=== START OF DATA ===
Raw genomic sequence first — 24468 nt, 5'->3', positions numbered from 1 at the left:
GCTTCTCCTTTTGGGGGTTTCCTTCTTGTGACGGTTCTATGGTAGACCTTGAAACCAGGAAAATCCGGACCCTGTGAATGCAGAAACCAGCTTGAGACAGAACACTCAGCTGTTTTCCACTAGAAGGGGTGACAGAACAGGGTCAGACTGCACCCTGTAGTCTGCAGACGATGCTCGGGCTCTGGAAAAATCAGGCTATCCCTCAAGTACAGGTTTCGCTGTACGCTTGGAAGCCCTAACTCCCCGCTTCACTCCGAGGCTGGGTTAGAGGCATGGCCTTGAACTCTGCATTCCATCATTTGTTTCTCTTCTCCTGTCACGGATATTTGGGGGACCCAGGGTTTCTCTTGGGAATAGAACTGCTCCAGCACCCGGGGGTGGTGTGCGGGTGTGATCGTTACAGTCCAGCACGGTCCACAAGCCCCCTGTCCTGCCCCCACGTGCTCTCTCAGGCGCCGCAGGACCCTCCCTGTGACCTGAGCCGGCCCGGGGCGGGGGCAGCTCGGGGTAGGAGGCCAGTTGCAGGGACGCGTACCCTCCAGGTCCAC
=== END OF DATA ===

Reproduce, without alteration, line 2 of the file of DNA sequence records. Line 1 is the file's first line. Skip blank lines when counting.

GCTTCTCCTTTTGGGGGTTTCCTTCTTGTGACGGTTCTATGGTAGACCTTGAAACCAGGAAAATCCGGACCCTGTGAATGCAGAAACCAGCTTGAGACAGAACACTCAGCTGTTTTCCACTAGAAGGGGTGACAGAACAGGGTCAGACTGCACCCTGTAGTCTGCAGACGATGCTCGGGCTCTGGAAAAATCAGGCTATCCCTCAAGTACAGGTTTCGCTGTACGCTTGGAAGCCCTAACTCCCCGCTTCACTCCGAGGCTGGGTTAGAGGCATGGCCTTGAACTCTGCATTCCATCATTTGTTTCTCTTCTCCTGTCACGGATATTTGGGGGACCCAGGGTTTCTCTTGGGAATAGAACTGCTCCAGCACCCGGGGGTGGTGTGCGGGTGTGATCGTTACAGTCCAGCACGGTCCACAAGCCCCCTGTCCTGCCCCCACGTGCTCTCTCAGGCGCCGCAGGACCCTCCCTGTGACCTGAGCCGGCCCGGGGCGGGGGCAGCTCGGGGTAGGAGGCCAGTTGCAGGGACGCGTACCCTCCAGGTCCAC